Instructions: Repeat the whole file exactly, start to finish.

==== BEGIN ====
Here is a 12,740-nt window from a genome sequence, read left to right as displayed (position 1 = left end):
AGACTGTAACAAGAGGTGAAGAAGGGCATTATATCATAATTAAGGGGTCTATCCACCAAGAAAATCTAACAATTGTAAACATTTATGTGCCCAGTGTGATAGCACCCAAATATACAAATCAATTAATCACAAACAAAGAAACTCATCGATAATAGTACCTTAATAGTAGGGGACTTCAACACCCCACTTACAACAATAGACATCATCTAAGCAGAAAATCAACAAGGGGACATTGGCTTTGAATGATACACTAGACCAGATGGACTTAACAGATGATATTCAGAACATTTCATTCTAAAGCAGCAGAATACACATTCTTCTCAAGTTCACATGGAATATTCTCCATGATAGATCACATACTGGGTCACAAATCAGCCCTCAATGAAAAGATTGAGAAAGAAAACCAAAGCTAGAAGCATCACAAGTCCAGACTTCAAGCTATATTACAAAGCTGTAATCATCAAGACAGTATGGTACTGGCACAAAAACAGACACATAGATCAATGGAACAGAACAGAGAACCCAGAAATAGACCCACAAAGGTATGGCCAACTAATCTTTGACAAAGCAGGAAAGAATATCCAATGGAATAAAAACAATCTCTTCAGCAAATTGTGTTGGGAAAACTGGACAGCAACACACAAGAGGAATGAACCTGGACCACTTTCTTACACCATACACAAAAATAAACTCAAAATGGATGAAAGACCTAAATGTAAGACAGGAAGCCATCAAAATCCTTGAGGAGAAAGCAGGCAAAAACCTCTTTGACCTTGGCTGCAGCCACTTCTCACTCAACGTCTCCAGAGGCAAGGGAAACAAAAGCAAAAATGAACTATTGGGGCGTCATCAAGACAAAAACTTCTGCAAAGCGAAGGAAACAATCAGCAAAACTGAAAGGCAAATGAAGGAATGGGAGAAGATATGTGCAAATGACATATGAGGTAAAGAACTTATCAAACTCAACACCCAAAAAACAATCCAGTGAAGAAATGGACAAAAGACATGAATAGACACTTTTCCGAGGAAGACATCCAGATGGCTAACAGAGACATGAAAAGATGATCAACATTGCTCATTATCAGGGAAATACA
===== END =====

Here is a 12,740-nt window from a genome sequence, read left to right as displayed (position 1 = left end):
AGACTGTAACAAGAGGTGAAGAAGGGCATTATATCATAATTAAGGGGTCTATCCACCAAGAAAATCTAACAATTGTAAACATTTATGTGCCCAGTGTGATAGCACCCAAATATACAAATCAATTAATCACAAACAAAGAAACTCATCGATAATAGTACCTTAATAGTAGGGGACTTCAACACCCCACTTACAACAATAGACATCATCTAAGCAGAAAATCAACAAGGGGACATTGGCTTTGAATGATACACTAGACCAGATGGACTTAACAGATGATATTCAGAACATTTCATTCTAAAGCAGCAGAATACACATTCTTCTCAAGTTCACATGGAATATTCTCCATGATAGATCACATACTGGGTCACAAATCAGCCCTCAATGAAAAGATTGAGAAAGAAAACCAAAGCTAGAAGCATCACAAGTCCAGACTTCAAGCTATATTACAAAGCTGTAATCATCAAGACAGTATGGTACTGGCACAAAAACAGACACATAGATCAATGGAACAGAACAGAGAACCCAGAAATAGACCCACAAAGGTATGGCCAACTAATCTTTGACAAAGCAGGAAAGAATATCCAATGGAATAAAAACAATCTCTTCAGCAAATTGTGTTGGGAAAACTGGACAGCAACACACAAGAGGAATGAACCTGGACCACTTTCTTACACCATACACAAAAATAAACTCAAAATGGATGAAAGACCTAAATGTAAGACAGGAAGCCATCAAAATCCTTGAGGAGAAAGCAGGCAAAAACCTCTTTGACCTTGGCTGCAGCCACTTCTCACTCAACGTCTCCAGAGGCAAGGGAAACAAAAGCAAAAATGAACTATTGGGGCGTCATCAAGACAAAAACTTCTGCAAAGCGAAGGAAACAATCAGCAAAACTGAAAGGCAAATGAAGGAATGGGAGAAGATATGTGCAAATGACATATGAGGTAAAGAACTTATCAAACTCAACACCCAAAAAACAATCCAGTGAAGAAATGGACAAAAGACATGAATAGACACTTTTCCGAGGAAGACATCCAGATGGCTAACAGAGACATGAAAAGATGATCAACATTGCTCATTATCAGGGAAATACA